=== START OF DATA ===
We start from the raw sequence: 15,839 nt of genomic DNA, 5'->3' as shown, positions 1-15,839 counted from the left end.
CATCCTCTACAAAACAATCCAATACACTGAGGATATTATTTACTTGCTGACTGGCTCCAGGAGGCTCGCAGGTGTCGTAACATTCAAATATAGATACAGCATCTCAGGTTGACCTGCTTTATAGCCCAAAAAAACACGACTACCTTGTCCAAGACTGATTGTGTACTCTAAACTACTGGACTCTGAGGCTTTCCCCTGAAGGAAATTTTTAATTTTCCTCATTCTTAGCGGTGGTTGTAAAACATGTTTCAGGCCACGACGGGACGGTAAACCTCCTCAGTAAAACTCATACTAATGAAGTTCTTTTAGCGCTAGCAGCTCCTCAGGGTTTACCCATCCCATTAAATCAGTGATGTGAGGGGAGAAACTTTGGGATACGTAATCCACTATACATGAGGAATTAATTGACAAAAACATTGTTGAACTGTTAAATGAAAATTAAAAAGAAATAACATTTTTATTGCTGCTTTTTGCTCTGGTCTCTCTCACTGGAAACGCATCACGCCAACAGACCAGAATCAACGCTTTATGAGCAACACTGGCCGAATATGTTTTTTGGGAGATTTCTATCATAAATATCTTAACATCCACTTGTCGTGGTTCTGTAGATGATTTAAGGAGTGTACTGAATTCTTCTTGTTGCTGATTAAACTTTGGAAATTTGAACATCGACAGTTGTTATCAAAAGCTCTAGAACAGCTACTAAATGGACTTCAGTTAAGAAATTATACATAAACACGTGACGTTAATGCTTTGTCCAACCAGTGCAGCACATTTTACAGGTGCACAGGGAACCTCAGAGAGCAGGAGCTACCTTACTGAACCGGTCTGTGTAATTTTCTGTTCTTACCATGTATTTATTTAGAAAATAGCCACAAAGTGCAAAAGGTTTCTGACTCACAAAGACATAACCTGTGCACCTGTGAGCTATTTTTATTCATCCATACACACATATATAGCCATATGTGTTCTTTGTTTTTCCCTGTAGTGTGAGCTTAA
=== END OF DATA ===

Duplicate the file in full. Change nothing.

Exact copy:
We start from the raw sequence: 15,839 nt of genomic DNA, 5'->3' as shown, positions 1-15,839 counted from the left end.
CATCCTCTACAAAACAATCCAATACACTGAGGATATTATTTACTTGCTGACTGGCTCCAGGAGGCTCGCAGGTGTCGTAACATTCAAATATAGATACAGCATCTCAGGTTGACCTGCTTTATAGCCCAAAAAAACACGACTACCTTGTCCAAGACTGATTGTGTACTCTAAACTACTGGACTCTGAGGCTTTCCCCTGAAGGAAATTTTTAATTTTCCTCATTCTTAGCGGTGGTTGTAAAACATGTTTCAGGCCACGACGGGACGGTAAACCTCCTCAGTAAAACTCATACTAATGAAGTTCTTTTAGCGCTAGCAGCTCCTCAGGGTTTACCCATCCCATTAAATCAGTGATGTGAGGGGAGAAACTTTGGGATACGTAATCCACTATACATGAGGAATTAATTGACAAAAACATTGTTGAACTGTTAAATGAAAATTAAAAAGAAATAACATTTTTATTGCTGCTTTTTGCTCTGGTCTCTCTCACTGGAAACGCATCACGCCAACAGACCAGAATCAACGCTTTATGAGCAACACTGGCCGAATATGTTTTTTGGGAGATTTCTATCATAAATATCTTAACATCCACTTGTCGTGGTTCTGTAGATGATTTAAGGAGTGTACTGAATTCTTCTTGTTGCTGATTAAACTTTGGAAATTTGAACATCGACAGTTGTTATCAAAAGCTCTAGAACAGCTACTAAATGGACTTCAGTTAAGAAATTATACATAAACACGTGACGTTAATGCTTTGTCCAACCAGTGCAGCACATTTTACAGGTGCACAGGGAACCTCAGAGAGCAGGAGCTACCTTACTGAACCGGTCTGTGTAATTTTCTGTTCTTACCATGTATTTATTTAGAAAATAGCCACAAAGTGCAAAAGGTTTCTGACTCACAAAGACATAACCTGTGCACCTGTGAGCTATTTTTATTCATCCATACACACATATATAGCCATATGTGTTCTTTGTTTTTCCCTGTAGTGTGAGCTTAA